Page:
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The global COVID-19 pandemic has affected retail in ways that are only just beginning to be analyzed and understood. Businesses have gained a greater appreciation for the potential benefits of automation, particularly for online grocery orders, according to Fabric Ltd.
Fabric, which uses mobile robots with its proprietary software stack, deploys micro-fulfillment centers for grocery, general merchandise, and business-to-business (B2B) customers. The Tel Aviv-based company was founded in 2015 and raised $110 million in Series B funding last October.
Prior to the novel coronavirus outbreak, online grocery sales represented 5% of the business in the U.S., reported Deutsche Bank Research. With the growth of online ordering during the pandemic, that amount could exceed 10% by the end of this year, Fabric said in its report, “The Impact of COVID-19 on Online Grocery.” It surveyed 1,000 consumers on how their shopping behavior has changed.
Online grocery orders accelerate
E-commerce has been growing steadily, increasing demand for robots to meet consumer expectations. However, “I have never seen before what has happened in the past few months, thrusting the industry five years into the future,” said Steve Hornyak, chief commercial officer at Fabric. “I’ve been a retail CPG [consumer packaged goods] guy for 30 years, and I’ve never seen a bigger total adjustable market.”
“Online grocery and general merchandise orders need robotics to keep up with demand, velocity, and quality,” he told The Robot Report. “Then, to get products closer to customers and get to the one-day norm that Amazon has driven, you need micro-fulfillment centers rather than big warehouses at the edge of cities.”
“Grocery was affected most by the pandemic,” said Hornyak. “Online orders were less than 5% of total sales, then they peaked at 20% to 30% with ‘click and collect.’ Growth that was projected to take five years took five weeks.”
“At under 5%, grocery chains could lose money and outsource to Instacart,” he said. “At 10% to 20%, they can’t afford to give customers to outsourcers. You have to automate.”
“Grocery stores could become like giant vending machines, with automated picking, totes, and lifting robots that bring groceries to a delivery van or your own car,” Hornyak said. “We’ve got a customer right now whose e-commerce orders won’t be touched by a human from the on-demand tote to a self-service drive-through, which will be here early next year.”
U.K.-based grocery chain Ocado Group PLC raised $1.27 billion this week and has partnered with Kroger on automated distribution centers (DCs), but a centralized approach is “rubbish,” said Hornyak. “Grocery and all retailers need to get closer to customers.”
From shopping malls to micro-fulfillment centers
“I know Fabric investors Scott Brady, managing partner at Innovation Partners, and Eric Schmidt, former CEO of Google,” recalled Hornyak. “Scott recommended that I stop in Tel Aviv on my way back from India, and I visited a micro-fulfillment center in a former Adidas store. Fabric’s engineering team was right in the eye of the tornado, and I saw the future of e-commerce on-demand order fulfillment.”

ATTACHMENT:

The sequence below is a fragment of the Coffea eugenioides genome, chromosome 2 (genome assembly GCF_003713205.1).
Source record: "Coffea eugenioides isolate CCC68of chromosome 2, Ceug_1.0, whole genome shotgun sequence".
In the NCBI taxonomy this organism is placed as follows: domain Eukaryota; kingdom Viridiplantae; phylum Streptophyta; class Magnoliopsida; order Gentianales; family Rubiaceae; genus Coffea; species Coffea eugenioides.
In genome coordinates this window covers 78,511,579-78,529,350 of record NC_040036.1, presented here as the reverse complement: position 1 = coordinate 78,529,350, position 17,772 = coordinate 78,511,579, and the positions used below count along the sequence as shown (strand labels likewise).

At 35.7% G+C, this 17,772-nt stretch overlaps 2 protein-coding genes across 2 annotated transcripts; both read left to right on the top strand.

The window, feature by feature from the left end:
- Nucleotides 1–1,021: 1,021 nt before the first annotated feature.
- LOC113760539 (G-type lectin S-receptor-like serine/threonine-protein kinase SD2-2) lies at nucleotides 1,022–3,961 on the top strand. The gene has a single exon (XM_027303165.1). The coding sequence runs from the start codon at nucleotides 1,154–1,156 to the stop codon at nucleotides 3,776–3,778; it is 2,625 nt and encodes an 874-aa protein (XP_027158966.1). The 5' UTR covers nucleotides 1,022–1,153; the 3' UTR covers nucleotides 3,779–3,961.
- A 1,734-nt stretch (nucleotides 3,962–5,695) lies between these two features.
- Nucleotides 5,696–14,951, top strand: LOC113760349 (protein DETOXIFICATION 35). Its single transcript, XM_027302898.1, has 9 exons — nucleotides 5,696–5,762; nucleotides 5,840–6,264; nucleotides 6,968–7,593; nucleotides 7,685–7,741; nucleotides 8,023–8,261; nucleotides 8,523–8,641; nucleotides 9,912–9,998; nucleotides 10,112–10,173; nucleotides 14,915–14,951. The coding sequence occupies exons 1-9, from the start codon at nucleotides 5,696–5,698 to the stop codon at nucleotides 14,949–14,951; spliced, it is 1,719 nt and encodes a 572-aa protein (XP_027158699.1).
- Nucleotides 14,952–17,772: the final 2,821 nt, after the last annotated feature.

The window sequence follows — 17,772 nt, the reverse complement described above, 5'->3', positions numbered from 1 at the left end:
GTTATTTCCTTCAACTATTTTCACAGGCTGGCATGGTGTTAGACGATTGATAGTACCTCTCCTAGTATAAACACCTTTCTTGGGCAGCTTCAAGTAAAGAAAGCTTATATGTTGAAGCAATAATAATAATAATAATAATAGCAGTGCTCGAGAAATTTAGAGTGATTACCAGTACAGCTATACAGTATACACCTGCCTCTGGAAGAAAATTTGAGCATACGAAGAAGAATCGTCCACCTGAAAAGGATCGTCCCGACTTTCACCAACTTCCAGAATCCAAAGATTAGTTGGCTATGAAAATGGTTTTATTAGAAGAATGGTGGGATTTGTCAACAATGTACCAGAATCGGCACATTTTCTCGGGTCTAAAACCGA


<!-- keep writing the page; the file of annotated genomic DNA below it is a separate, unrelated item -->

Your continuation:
“Fabric is primarily a software maker, with robots to order,” he explained. “With a systems operating center, people can remotely operate and monitor dozens or hundreds of robots. We have one 6,000-sq.-ft. site shipping 600 to 1,200 orders today with four operators and one supervisor. We make it easy for operators to get set up, and people are excited about learning new skills.”
“Grocery stores already have a distribution network, but for many retailers, we can help create a node with enabling technology,” Hornyak sad. “Let’s not build a 250,000-sq.-ft. regional distribution center; let’s do a 5,000-sq.-ft. micro-fulfillment center. They can have one pallet-based DC, while our software manages the local network on demand in our ecosystem for ‘click to doorstep.'”
“The pandemic has thrust us into the future as well,” he added. “A nine-to-12-month sales cycle is now three to six months or even less. Online grocery and other companies that were thinking of doing something automated next year now have the money and mandates to go now. Fabric has had to hire to accelerate scaling and supply chain execution across the board, as business has doubled.”
“Even existing grocery and big-box stores, if they have 12-to-16-ft. ceilings and can carve out 5,000 to 6,000 sq. ft., they can have a micro-fulfillment operation,” Hornyak said. “People are looking at buying or converting real estate for next-generation 3PL [third-party logistics] to survive. We’re talking with a bunch of mall operators, which could operate micro-fulfillment centers as joint sites for ‘click and collect’ or ‘click and deliver.'”
‘Chaotically controlled growth’
As both the online grocery business and automation providers such as Fabric scale up to meet demand, they will need strategic partnerships, acknowledged Hornyak.
“We know we’re not going to be in this alone; to play nice, we have REST APIs on the front end for inventory lookup, order entry, and coordinating with outbound shipping, last-mile delivery, or click and collect,” he said. “We’re also looking at B2B, same-day replenishment of stores, and shrinking stores and refrigeration.”
“We’ve worked with companies such as Brain Corp. on many-to-one or many-to-many robot networks,” Hornyak added. “3PLs won’t be our customers but will be partners. We can extend their networks to additional nodes to meet same-day demand with a localization play rather than automating their existing DCs, which others can do.”
“With compressed demand during the COVID-19 pandemic, we’re working in a business area of extreme chaos,” he said. “You can either sit on the sidelines or strap on a helmet. I’m a fan of riding the tornado of chaotically controlled growth.”